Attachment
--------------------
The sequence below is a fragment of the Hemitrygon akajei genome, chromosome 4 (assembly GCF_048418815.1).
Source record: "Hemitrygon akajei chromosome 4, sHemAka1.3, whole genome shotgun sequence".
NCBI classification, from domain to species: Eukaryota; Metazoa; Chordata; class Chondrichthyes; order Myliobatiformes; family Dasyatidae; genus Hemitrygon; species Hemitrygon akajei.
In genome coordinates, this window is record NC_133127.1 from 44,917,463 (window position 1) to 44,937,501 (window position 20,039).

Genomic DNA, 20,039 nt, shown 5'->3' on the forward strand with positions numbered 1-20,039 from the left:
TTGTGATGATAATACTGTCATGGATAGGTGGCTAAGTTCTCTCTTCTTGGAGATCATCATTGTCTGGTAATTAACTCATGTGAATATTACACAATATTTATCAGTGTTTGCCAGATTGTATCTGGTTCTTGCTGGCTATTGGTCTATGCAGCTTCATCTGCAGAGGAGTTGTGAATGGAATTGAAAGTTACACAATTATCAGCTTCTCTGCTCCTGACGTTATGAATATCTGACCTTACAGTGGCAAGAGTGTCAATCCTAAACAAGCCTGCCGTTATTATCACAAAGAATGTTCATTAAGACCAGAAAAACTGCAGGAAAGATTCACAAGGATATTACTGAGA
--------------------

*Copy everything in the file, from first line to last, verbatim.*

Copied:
The sequence below is a fragment of the Hemitrygon akajei genome, chromosome 4 (assembly GCF_048418815.1).
Source record: "Hemitrygon akajei chromosome 4, sHemAka1.3, whole genome shotgun sequence".
NCBI classification, from domain to species: Eukaryota; Metazoa; Chordata; class Chondrichthyes; order Myliobatiformes; family Dasyatidae; genus Hemitrygon; species Hemitrygon akajei.
In genome coordinates, this window is record NC_133127.1 from 44,917,463 (window position 1) to 44,937,501 (window position 20,039).

Genomic DNA, 20,039 nt, shown 5'->3' on the forward strand with positions numbered 1-20,039 from the left:
TTGTGATGATAATACTGTCATGGATAGGTGGCTAAGTTCTCTCTTCTTGGAGATCATCATTGTCTGGTAATTAACTCATGTGAATATTACACAATATTTATCAGTGTTTGCCAGATTGTATCTGGTTCTTGCTGGCTATTGGTCTATGCAGCTTCATCTGCAGAGGAGTTGTGAATGGAATTGAAAGTTACACAATTATCAGCTTCTCTGCTCCTGACGTTATGAATATCTGACCTTACAGTGGCAAGAGTGTCAATCCTAAACAAGCCTGCCGTTATTATCACAAAGAATGTTCATTAAGACCAGAAAAACTGCAGGAAAGATTCACAAGGATATTACTGAGA